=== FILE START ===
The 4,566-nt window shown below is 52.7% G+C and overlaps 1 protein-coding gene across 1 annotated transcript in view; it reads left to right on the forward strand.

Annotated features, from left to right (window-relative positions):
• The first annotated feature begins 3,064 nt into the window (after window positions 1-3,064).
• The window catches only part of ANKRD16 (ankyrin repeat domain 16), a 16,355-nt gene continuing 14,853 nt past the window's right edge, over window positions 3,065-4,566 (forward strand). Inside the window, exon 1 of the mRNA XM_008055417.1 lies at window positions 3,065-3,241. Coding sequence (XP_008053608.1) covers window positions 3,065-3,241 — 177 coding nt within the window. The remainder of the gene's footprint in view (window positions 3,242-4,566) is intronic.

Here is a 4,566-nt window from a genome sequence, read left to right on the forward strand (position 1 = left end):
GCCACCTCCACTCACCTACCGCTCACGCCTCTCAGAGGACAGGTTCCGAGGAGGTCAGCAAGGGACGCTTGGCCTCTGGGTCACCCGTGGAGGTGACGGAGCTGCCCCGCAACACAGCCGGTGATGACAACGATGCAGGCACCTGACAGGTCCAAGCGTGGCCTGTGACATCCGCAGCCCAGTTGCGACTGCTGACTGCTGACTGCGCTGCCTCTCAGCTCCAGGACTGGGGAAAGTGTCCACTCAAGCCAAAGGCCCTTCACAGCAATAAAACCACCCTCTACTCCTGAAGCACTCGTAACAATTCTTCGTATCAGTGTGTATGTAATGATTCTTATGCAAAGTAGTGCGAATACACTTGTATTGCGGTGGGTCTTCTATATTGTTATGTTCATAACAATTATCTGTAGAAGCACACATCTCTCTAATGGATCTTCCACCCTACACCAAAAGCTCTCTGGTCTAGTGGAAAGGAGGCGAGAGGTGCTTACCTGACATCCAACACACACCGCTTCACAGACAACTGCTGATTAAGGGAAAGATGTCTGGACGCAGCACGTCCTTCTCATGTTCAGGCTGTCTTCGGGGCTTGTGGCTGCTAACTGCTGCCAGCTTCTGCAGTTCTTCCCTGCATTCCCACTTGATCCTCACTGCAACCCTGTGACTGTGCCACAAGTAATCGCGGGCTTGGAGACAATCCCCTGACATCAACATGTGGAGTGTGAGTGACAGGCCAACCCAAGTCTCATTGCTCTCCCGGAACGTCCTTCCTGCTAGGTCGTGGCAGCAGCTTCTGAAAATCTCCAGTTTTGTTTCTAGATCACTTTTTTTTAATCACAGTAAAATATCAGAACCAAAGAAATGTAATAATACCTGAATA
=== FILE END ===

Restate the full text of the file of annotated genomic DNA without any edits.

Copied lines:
The 4,566-nt window shown below is 52.7% G+C and overlaps 1 protein-coding gene across 1 annotated transcript in view; it reads left to right on the forward strand.

Annotated features, from left to right (window-relative positions):
• The first annotated feature begins 3,064 nt into the window (after window positions 1-3,064).
• The window catches only part of ANKRD16 (ankyrin repeat domain 16), a 16,355-nt gene continuing 14,853 nt past the window's right edge, over window positions 3,065-4,566 (forward strand). Inside the window, exon 1 of the mRNA XM_008055417.1 lies at window positions 3,065-3,241. Coding sequence (XP_008053608.1) covers window positions 3,065-3,241 — 177 coding nt within the window. The remainder of the gene's footprint in view (window positions 3,242-4,566) is intronic.

Here is a 4,566-nt window from a genome sequence, read left to right on the forward strand (position 1 = left end):
GCCACCTCCACTCACCTACCGCTCACGCCTCTCAGAGGACAGGTTCCGAGGAGGTCAGCAAGGGACGCTTGGCCTCTGGGTCACCCGTGGAGGTGACGGAGCTGCCCCGCAACACAGCCGGTGATGACAACGATGCAGGCACCTGACAGGTCCAAGCGTGGCCTGTGACATCCGCAGCCCAGTTGCGACTGCTGACTGCTGACTGCGCTGCCTCTCAGCTCCAGGACTGGGGAAAGTGTCCACTCAAGCCAAAGGCCCTTCACAGCAATAAAACCACCCTCTACTCCTGAAGCACTCGTAACAATTCTTCGTATCAGTGTGTATGTAATGATTCTTATGCAAAGTAGTGCGAATACACTTGTATTGCGGTGGGTCTTCTATATTGTTATGTTCATAACAATTATCTGTAGAAGCACACATCTCTCTAATGGATCTTCCACCCTACACCAAAAGCTCTCTGGTCTAGTGGAAAGGAGGCGAGAGGTGCTTACCTGACATCCAACACACACCGCTTCACAGACAACTGCTGATTAAGGGAAAGATGTCTGGACGCAGCACGTCCTTCTCATGTTCAGGCTGTCTTCGGGGCTTGTGGCTGCTAACTGCTGCCAGCTTCTGCAGTTCTTCCCTGCATTCCCACTTGATCCTCACTGCAACCCTGTGACTGTGCCACAAGTAATCGCGGGCTTGGAGACAATCCCCTGACATCAACATGTGGAGTGTGAGTGACAGGCCAACCCAAGTCTCATTGCTCTCCCGGAACGTCCTTCCTGCTAGGTCGTGGCAGCAGCTTCTGAAAATCTCCAGTTTTGTTTCTAGATCACTTTTTTTTAATCACAGTAAAATATCAGAACCAAAGAAATGTAATAATACCTGAATA